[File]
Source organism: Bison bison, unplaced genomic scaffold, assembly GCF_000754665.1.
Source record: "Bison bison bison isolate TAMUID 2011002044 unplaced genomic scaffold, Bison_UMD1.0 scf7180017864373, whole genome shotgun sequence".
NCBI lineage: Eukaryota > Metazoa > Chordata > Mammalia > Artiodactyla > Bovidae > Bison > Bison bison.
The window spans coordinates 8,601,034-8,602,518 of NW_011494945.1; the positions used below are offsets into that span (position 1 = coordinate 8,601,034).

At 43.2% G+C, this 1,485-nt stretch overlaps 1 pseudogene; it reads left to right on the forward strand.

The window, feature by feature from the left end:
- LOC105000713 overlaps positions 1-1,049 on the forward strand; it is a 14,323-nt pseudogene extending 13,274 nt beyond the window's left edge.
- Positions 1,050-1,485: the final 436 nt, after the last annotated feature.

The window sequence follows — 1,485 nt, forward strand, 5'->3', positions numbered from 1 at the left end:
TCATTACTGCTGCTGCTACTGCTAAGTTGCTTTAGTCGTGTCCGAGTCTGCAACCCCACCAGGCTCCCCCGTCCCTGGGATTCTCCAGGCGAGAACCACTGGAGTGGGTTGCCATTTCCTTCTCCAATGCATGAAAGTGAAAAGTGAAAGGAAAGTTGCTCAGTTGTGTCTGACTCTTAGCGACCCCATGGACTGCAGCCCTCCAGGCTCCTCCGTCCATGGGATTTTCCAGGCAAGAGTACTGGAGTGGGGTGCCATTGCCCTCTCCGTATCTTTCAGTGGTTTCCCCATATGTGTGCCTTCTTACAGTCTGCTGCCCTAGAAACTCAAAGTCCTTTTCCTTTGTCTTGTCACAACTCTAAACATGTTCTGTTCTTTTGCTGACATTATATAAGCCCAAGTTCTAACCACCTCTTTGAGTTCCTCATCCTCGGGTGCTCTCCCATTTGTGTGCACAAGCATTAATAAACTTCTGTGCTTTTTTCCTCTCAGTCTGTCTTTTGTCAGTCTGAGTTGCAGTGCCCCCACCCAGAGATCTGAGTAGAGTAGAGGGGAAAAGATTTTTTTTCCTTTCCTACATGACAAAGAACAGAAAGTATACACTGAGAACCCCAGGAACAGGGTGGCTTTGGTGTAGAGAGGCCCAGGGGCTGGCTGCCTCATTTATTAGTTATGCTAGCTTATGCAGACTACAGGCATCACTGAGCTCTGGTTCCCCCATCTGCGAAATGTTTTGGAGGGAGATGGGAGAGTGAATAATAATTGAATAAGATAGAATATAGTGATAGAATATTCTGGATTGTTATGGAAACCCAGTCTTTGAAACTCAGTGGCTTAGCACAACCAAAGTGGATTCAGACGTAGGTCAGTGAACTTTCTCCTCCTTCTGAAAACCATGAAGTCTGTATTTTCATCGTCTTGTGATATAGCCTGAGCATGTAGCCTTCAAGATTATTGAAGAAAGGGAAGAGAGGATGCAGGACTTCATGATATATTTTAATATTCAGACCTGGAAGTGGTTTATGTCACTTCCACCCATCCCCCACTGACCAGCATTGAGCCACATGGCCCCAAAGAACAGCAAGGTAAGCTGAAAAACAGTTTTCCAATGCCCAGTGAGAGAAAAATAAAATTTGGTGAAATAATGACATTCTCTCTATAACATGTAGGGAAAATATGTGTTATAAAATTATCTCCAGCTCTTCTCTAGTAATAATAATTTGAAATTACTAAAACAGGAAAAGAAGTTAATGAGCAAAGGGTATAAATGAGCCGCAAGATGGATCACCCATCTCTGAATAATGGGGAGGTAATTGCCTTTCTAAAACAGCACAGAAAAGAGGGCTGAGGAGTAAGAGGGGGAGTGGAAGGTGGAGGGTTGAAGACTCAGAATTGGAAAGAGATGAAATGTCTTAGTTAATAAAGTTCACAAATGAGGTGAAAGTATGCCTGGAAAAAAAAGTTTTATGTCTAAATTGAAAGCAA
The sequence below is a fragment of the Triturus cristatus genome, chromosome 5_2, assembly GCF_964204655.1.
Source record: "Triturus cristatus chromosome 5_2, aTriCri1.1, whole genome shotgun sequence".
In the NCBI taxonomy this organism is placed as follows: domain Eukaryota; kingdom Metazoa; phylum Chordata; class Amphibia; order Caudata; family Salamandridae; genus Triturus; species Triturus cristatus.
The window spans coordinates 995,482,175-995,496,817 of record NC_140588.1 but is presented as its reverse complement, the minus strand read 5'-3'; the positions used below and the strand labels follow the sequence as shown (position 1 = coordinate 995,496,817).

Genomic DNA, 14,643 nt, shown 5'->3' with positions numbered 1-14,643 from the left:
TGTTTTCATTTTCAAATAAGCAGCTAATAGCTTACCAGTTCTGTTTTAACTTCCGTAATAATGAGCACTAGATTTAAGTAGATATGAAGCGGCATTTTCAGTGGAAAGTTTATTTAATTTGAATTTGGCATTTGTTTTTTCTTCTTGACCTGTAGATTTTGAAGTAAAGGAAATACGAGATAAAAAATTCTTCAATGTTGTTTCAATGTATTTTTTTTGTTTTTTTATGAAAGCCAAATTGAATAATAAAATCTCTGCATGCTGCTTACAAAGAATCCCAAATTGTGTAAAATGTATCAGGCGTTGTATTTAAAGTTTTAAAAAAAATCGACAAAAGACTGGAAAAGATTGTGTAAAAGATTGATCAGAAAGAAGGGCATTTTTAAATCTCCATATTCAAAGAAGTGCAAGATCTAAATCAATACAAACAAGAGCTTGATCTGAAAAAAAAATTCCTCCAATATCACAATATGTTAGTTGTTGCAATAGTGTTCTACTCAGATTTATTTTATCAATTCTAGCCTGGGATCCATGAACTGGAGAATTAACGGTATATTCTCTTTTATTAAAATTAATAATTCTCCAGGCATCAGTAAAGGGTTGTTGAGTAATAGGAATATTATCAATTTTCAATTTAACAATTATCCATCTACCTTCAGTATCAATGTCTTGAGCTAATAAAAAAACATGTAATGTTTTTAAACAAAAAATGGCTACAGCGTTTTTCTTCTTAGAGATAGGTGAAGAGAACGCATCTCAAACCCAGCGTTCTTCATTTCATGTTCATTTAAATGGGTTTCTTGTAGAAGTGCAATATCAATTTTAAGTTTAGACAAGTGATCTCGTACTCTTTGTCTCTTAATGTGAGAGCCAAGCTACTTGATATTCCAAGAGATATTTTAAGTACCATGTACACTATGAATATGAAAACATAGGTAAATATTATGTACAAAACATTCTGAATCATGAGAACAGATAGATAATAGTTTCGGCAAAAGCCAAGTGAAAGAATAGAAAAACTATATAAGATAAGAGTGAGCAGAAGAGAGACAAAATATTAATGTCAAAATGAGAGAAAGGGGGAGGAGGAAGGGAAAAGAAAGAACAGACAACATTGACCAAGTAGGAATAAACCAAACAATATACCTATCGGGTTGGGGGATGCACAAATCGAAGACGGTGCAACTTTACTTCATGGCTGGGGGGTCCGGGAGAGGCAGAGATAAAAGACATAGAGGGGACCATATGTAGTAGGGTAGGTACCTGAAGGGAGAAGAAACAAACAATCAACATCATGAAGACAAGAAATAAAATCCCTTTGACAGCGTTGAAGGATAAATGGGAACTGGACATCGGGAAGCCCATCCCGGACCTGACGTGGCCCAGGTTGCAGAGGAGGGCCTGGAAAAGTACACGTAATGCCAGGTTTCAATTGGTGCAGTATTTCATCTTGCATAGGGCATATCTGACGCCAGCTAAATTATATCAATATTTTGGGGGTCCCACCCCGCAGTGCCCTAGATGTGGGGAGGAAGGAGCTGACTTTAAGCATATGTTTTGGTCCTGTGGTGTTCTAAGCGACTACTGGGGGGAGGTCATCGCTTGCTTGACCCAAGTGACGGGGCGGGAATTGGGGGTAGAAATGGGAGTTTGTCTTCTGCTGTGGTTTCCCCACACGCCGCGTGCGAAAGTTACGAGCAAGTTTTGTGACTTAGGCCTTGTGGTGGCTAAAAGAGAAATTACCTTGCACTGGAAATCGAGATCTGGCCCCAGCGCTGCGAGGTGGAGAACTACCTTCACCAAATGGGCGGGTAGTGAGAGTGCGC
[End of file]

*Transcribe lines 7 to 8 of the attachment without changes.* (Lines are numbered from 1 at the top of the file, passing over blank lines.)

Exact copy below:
- LOC105000713 overlaps positions 1-1,049 on the forward strand; it is a 14,323-nt pseudogene extending 13,274 nt beyond the window's left edge.
- Positions 1,050-1,485: the final 436 nt, after the last annotated feature.